Australia accused of genocide against aborigines
Saturday 24 May 1997
The report was written by Sir Ronald Wilson, one of Australia's most respected former judges, who has called on the government to apologise publicly for one of the grimmest chapters in Australian history. Between 1910 and 1970, up to 100,000 Aboriginal children were taken from their parentsand put in white foster homes. Many never saw their parents again.
Sir Ronald wrote his report after conducting an inquiry as president of Australia's Human Rights and Equal Opportunity Commission, the so- called "Stolen Generation" inquiry. Hundreds of Aboriginal adults, many in tears, told him their heart-rending stories of being taken by police and officials from their outback communities; of their mothers wailing and of their years of emotional - and sometimes physical and sexual - abuse at the hands of white officials and foster parents who were supposed to deliver them a better future.
The policies were conducted on the basis of a belief in white superiority and that the aboriginal race would eventually die out. In reality, less than 30 years after the policies were discontinued, aboriginal identity, cultural revival and political activism have never been stronger.
In his report, Sir Ronald accused Australia of breaching international law. "The United Nations Charter of 1945, the Universal Declaration of Human Rights of 1948 and the International Convention on the Elimination of all Forms of Racial Discrimination of 1965 all imposed obligations on Australia relating to the elimination of racial discrimination," it says.
"The Australian practice of indigenous child removal involved both systematic racial discrimination and genocide as defined by international law. Yet it continued to be practised as official policy long after being clearly prohibited by treaties to which Australia had voluntarily subscribed."
The report said Australian policy involved genocide because it aimed to assimilate black children into the non-indigenous community so that their unique cultural values and identities would disappear and be replaced by Western cultural models.
Even before Sir Ronald's report has been publicly released, however, a political storm has erupted around it. The federal coalition government, headed by John Howard, has been accused of trying to discredit Sir Ronald and the report. Earlier this week, an unnamed government "source" was quoted as saying the report lacked cre- dibility and that Sir Ronald was biased. This referred to a recent television appearance by Sir Ronald in which he himself apologised to aborigines. He acknowledged his unwitting involvement in the removal of children as a former moderator of the Presbyterian Church, which ran institutions where"stolen generation" were sent.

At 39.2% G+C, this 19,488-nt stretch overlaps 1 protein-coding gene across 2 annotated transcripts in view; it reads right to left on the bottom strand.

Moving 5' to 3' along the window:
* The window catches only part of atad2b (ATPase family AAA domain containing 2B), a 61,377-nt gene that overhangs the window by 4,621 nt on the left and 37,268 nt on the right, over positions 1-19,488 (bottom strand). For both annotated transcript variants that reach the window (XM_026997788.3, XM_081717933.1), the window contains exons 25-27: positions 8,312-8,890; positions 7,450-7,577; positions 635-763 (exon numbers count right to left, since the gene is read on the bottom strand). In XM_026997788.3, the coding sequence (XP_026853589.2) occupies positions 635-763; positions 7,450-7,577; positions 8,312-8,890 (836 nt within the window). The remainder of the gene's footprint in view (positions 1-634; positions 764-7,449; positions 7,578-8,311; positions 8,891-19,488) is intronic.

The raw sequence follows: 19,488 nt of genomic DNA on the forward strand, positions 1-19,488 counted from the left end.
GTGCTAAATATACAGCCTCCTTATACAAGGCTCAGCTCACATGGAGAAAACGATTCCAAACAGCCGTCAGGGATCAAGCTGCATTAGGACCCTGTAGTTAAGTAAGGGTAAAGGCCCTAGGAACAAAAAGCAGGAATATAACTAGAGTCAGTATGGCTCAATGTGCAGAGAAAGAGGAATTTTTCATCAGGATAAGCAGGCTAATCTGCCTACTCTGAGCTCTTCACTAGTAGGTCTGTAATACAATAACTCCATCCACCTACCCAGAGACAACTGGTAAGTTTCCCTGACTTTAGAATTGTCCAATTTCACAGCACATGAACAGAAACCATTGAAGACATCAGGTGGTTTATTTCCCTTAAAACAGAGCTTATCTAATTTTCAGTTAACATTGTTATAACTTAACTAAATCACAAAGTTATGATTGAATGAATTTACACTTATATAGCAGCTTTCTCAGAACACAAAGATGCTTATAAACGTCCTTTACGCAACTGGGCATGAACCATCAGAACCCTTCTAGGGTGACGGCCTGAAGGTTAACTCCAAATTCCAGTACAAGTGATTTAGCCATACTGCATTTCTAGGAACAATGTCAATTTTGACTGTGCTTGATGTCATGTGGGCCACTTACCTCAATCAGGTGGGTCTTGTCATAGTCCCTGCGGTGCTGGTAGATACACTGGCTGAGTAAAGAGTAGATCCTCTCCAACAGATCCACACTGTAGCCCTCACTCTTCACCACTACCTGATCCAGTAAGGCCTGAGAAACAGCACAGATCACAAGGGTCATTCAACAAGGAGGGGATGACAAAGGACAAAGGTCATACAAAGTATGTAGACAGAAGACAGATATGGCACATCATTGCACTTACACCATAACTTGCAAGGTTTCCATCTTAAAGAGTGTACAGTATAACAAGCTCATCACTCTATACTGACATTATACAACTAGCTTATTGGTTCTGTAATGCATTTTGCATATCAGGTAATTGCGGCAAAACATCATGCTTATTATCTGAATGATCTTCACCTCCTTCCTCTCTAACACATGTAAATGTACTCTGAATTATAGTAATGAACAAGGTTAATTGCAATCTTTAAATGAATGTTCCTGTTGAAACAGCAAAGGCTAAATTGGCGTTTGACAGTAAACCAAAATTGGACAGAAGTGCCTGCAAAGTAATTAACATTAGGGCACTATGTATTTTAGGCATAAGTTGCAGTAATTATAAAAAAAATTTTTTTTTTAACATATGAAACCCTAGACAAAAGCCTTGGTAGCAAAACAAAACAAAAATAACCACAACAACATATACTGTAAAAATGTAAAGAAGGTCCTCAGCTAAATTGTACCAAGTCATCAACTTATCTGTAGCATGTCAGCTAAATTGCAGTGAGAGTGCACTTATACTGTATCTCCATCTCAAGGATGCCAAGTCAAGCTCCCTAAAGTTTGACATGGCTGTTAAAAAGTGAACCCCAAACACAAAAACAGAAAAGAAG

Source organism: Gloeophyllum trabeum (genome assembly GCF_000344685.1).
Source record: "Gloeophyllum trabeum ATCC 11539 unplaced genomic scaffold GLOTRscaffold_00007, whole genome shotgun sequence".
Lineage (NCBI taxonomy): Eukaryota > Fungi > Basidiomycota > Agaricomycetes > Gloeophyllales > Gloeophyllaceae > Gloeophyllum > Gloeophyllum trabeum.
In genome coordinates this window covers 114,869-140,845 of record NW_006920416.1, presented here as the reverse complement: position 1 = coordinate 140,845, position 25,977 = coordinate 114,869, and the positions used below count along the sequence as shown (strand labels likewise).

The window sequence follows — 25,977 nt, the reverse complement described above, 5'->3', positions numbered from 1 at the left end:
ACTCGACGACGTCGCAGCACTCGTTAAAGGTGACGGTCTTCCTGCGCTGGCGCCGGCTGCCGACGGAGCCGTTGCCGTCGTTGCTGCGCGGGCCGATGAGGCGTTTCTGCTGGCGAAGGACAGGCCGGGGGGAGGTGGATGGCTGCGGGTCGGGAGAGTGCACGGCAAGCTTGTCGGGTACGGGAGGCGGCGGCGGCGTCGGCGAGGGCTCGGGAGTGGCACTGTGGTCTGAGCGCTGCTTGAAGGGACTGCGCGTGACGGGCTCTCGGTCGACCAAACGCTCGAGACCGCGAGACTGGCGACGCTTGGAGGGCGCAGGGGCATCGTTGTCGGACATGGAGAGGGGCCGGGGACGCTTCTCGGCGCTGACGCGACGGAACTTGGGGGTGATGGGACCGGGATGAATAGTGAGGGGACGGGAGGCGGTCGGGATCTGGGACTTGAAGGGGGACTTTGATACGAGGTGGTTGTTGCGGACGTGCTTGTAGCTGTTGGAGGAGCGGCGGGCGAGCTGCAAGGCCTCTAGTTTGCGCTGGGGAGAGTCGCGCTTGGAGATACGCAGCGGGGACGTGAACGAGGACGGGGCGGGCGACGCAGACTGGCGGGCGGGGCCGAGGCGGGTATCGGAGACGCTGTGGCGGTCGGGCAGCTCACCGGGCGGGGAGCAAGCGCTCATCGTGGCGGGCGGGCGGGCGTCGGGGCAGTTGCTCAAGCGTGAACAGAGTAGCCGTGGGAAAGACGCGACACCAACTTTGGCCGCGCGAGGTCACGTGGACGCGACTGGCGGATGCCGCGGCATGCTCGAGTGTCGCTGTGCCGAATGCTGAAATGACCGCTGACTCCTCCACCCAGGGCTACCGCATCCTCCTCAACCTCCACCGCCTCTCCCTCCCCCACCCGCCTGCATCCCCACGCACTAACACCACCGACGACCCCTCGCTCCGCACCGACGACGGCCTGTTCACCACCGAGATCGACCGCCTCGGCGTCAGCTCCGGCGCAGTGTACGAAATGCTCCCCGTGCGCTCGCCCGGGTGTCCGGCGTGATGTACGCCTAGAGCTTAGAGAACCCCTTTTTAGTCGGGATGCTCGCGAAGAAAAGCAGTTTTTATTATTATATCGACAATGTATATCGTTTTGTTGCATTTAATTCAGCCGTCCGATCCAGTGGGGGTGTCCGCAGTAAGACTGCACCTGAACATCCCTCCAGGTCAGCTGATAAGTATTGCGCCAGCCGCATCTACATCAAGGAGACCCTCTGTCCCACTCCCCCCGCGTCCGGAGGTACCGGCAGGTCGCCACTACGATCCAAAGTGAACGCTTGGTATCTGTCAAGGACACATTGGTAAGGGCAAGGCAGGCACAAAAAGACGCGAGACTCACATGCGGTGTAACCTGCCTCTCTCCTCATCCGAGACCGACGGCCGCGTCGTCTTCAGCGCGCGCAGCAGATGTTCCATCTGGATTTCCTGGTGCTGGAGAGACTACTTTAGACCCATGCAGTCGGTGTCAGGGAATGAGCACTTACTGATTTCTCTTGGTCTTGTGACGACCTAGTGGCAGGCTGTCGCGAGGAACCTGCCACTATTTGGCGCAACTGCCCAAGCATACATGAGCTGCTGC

After press attacks on the government's handling of the 700-page report, the government has undertaken to table it in parliament next week. It is likely to cause a sensation when its contents are revealed. The report was commissioned by the former Labor government of Paul Keating.
Mr Howard, leader of the conservative Liberal Party, is less sympathetic than his predecessor to aboriginal causes. He has said that he wants Australians to feel "comfortable and relaxed" about their past, and declared after his election last year: "I sympathise fundamentally with Australians who are insulted when they are told we have a racist, bigoted past." The "stolen generation" report is likely to make clear that those were hollow words.
Already, Mr Howard has come under pressure from the church, human rights groups and international figures to fulfil the report's calls for a public apology and compensation to victims. Alex Boraine, deputy chairman of South Africa's Truth and Reconciliation Commission, said in Sydney: "I don't want to tell the Australian government or society what to do. All I'm saying is that in South Africa, where deep hurt has been inflicted, it has a healing property to say `sorry' and to deal with it." He urged Mr Howard to follow the example of President Clinton, who publicly apologised to blacks used in official United States experiments on untreated syphilis.
Lois O'Donoghue, one of Australia's leading Aboriginal spokeswomen, who was herself taken from her family when she was two, said: "The government should do something to assist those people who've not been able to find their families, who are completely lost and can't move forward."
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